Getting By - A Special VPR Series
Did you ever wonder about how the server at your favorite coffee shop makes ends meet? How single parents on minimum wage feed their kids? This week, VPR talks with Vermonters who are getting by on minimum and low wage jobs. We'll hear how they make ends meet, how they feel about what they do and their hopes for the future.
AP Photo/Charles Krupa
Donna Olsen, of Fairfax, is a "para professional" at a middle school. Her husband is an auto mechanic. They have two children - both now in college. She drives an old car and wishes she could help her kids more with college costs. But she says they're really just "getting by".
Steve Leonard is a 24-year-old bottle sorter at the Beer King in Rutland, and he says he's satisfied - at least for now - with the work and the compensation.
Amanda Calhoun is a senior in high school, working part time as a waitress to save money for college. She said it's her first job, that it was hard to find a job with no prior experience. But she also said that tips are critical, that she's been working a lot of morning shifts, where tips are low.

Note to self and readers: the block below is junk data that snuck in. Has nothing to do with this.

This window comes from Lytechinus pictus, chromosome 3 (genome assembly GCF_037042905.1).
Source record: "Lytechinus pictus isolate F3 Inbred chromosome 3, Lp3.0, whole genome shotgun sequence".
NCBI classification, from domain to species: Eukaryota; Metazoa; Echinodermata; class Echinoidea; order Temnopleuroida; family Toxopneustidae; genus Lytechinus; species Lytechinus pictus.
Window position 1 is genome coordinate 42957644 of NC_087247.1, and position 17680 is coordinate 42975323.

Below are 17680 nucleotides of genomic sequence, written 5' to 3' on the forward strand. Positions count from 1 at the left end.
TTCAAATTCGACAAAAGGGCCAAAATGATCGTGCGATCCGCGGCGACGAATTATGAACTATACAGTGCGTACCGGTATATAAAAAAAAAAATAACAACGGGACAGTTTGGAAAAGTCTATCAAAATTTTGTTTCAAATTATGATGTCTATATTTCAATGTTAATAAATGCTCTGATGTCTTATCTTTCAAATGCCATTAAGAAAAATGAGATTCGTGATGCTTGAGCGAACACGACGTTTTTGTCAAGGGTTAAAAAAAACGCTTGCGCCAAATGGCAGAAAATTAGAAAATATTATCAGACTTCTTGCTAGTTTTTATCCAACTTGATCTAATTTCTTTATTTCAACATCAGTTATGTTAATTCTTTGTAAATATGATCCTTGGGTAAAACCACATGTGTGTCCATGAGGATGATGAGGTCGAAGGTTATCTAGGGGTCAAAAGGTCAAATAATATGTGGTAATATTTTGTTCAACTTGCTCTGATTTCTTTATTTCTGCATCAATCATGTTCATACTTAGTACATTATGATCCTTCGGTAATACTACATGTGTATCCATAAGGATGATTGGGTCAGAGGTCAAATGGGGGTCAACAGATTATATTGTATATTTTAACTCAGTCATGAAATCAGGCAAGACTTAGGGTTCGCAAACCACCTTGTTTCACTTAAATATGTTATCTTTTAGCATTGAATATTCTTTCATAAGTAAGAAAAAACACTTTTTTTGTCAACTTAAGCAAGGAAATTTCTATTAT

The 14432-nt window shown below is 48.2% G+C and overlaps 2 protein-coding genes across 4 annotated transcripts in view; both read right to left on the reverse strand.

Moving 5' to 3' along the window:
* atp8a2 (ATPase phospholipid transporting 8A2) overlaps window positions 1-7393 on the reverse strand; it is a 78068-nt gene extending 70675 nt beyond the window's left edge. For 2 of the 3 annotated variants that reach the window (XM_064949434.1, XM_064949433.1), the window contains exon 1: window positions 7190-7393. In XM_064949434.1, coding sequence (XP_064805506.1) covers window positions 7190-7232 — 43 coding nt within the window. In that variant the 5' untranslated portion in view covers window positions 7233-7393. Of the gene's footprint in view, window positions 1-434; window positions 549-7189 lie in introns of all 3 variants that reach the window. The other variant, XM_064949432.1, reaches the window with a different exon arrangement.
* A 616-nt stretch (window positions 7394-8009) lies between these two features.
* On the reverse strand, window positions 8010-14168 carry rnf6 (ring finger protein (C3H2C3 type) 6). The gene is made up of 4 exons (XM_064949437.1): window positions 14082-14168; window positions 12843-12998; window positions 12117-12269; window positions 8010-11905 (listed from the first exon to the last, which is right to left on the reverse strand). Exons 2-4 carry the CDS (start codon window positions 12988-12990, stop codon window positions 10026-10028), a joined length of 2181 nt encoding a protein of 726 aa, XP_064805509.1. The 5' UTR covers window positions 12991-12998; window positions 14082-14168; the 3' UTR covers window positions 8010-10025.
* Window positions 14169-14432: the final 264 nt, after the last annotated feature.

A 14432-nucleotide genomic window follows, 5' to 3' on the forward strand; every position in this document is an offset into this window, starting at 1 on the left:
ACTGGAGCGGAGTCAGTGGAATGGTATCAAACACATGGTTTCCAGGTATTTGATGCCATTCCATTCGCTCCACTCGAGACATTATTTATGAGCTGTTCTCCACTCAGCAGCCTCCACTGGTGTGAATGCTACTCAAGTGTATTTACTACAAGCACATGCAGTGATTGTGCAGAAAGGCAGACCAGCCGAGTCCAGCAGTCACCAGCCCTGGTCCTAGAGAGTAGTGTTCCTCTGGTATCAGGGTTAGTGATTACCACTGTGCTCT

Kevin Gallagher is 26 years old and delivers pizza in Burlington. He makes most of his money through tips. However, the pizza boxes say "free delivery", so many people assume they don't need to tip. It makes it impossible to predict the amount of money he will earn.
Harold "Hoss" Jones is a part time driver for the Green Mountain Express, the bus that runs between Bennington and Manchester. He used to have a higher paying job in manufacturing. Now, like many of the workers he transports, he's just "getting by."
Click here to read others' contributions and share your own.